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Court clears way for South Hall hospital
Barrow judges decision reversed in medical center case
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The current Medical Plaza 1 Building in Braselton. - photo by For The Times

The Georgia Court of Appeals ruled Tuesday that Northeast Georgia Medical Center can build a new South Hall hospital in Braselton, clearing the way for construction of a facility that could serve 100 acute care patients and employ nearly 600 people.

The court’s decision to reinstate state certification needed to build the facility reversed a December 2008 ruling by Barrow County Superior Court Judge Robert Adamson, who ruled in favor of Barrow Regional Medical Center when that hospital filed suit to prevent the new facility from being built.

Officials with the Winder hospital argued that the Georgia Department of Community Health did not follow the proper procedures in granting Northeast Georgia Medical Center a “certificate of need” required to build a new 100-bed hospital.

In an opinion written by Appeals Court Judge A. Harris Adams with concurrence from Judges G. Alan Blackburn and Sara Doyle, the panel said the Department of Community Health “had a rational basis for granting NGMC’s application for a certificate of need for the proposed South Hall hospital.”

Northeast Georgia Health System CEO Jim Gardner said Tuesday that officials were confident enough that the courts would rule in their favor that they have proceeded with plans for Northeast Georgia Medical Center Braselton. The projected opening date is 2014.

“We are extremely pleased that the Georgia Court of Appeals has issued this decision,” Gardner said. “This appellate ruling further reinforces the original decision made by the Georgia Department of Community Health in May 2007 and the two subsequent rulings which upheld that decision. We are committed to developing a high-quality hospital consistent with the services already provided at Medical Plaza 1 at River Place, the cornerstone of the future Northeast Georgia Medical Center Braselton.”

Josh Archer, an associate of attorney Michael Bowers, who represents Barrow County Medical Center, said Bowers would be meeting with hospital officials to go over the court’s decision and consider their options. The Winder hospital could ask the Court of Appeals to reconsider or ask the Georgia Supreme Court to hear the case.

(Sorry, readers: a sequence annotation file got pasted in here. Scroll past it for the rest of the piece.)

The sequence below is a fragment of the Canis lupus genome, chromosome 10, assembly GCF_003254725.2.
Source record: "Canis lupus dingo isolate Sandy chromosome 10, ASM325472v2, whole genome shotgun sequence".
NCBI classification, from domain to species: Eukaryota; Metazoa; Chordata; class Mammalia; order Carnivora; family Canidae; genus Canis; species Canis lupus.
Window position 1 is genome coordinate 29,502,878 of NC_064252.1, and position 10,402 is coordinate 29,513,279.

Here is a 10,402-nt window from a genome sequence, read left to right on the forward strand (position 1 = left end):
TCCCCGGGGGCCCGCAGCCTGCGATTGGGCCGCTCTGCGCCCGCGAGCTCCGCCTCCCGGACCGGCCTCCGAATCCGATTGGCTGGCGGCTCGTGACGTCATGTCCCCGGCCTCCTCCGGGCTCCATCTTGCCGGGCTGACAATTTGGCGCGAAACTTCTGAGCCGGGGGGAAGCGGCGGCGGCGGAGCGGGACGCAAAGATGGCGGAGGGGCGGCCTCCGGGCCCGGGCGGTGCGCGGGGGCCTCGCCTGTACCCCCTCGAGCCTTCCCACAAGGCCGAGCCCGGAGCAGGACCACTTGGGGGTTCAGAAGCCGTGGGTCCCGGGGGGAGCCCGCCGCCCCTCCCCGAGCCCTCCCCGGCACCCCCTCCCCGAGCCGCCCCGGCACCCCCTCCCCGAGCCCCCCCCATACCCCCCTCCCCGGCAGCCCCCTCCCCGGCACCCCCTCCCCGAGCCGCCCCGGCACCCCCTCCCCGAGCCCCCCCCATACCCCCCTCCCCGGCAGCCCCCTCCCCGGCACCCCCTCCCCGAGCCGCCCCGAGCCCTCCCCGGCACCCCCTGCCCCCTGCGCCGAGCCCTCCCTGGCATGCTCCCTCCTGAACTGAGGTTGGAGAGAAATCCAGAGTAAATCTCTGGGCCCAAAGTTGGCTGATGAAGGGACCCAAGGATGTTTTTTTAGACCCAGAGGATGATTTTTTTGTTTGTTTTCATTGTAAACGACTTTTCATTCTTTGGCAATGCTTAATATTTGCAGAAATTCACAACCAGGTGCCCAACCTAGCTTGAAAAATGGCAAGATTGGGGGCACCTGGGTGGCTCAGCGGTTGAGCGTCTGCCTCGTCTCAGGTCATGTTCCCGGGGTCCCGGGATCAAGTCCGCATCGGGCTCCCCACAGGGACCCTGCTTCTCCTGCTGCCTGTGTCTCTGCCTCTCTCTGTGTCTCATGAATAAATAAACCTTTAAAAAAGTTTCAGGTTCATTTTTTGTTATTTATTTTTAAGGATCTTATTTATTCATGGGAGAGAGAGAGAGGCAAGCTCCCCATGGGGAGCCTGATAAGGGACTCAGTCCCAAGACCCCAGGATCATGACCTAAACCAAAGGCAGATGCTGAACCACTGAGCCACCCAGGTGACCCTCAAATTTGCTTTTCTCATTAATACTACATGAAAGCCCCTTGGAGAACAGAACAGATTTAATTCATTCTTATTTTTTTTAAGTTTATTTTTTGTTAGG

Barrow County Medical Center CEO Blake Watts did not return a message seeking comment Tuesday.

Armando Basarrate, the attorney who successfully represented Northeast Georgia Medical Center in the appeal, called Tuesday’s decision “solid and well-reasoned.”

“I would be very surprised if the Supreme Court would overturn it or even accept an appeal,” Basarrate said.

Officials with the Winder hospital sued because they believed the new medical facility would take patients away from their 56-bed site on Ga. 53, located about 11 miles from the proposed site of the new hospital.

Adamson sided with Barrow Regional Medical Center, writing that the Department of Community Health did not fully consider whether 100 new beds in the area would be cost effective and not “unnecessarily duplicative” of health care services for the region.

The certificate of need was first issued in May 2007, when Northeast Georgia Medical Center stated its intentions to move 100 acute-care beds from the Lanier Park campus to the new South Hall hospital. The application was later revised for 100 new beds. A hearing officer and review board both upheld the granting of the certificate when it was appealed by the Winder hospital.

After Adamson’s ruling, Northeast Georgia Medical Center asked the Georgia Court of Appeals hear the case. The Court of Appeals in January 2009 agreed to take up the matter and briefs were filed by both sides in August.

Tracy Vardeman, vice president of strategic planning for Northeast Georgia Health System, said plans call for a 264,000-square-foot hospital that will employ 582 people in its first year of operations.

Vardeman said hospital officials also expect an expansion of physician community offices and additional jobs those offices would bring to the area.

Gardner said Tuesday’s decision was more than just a legal victory for the hospital.

“As important as this is for Northeast Georgia Health System, this is an important day for our community,” Gardner said. “This is about all of the residents of Northeast Georgia having continued access to high-quality health care as we continue to see growth. This is not a win for Northeast Georgia Medical Center; it’s a win for all of Northeast Georgia.”

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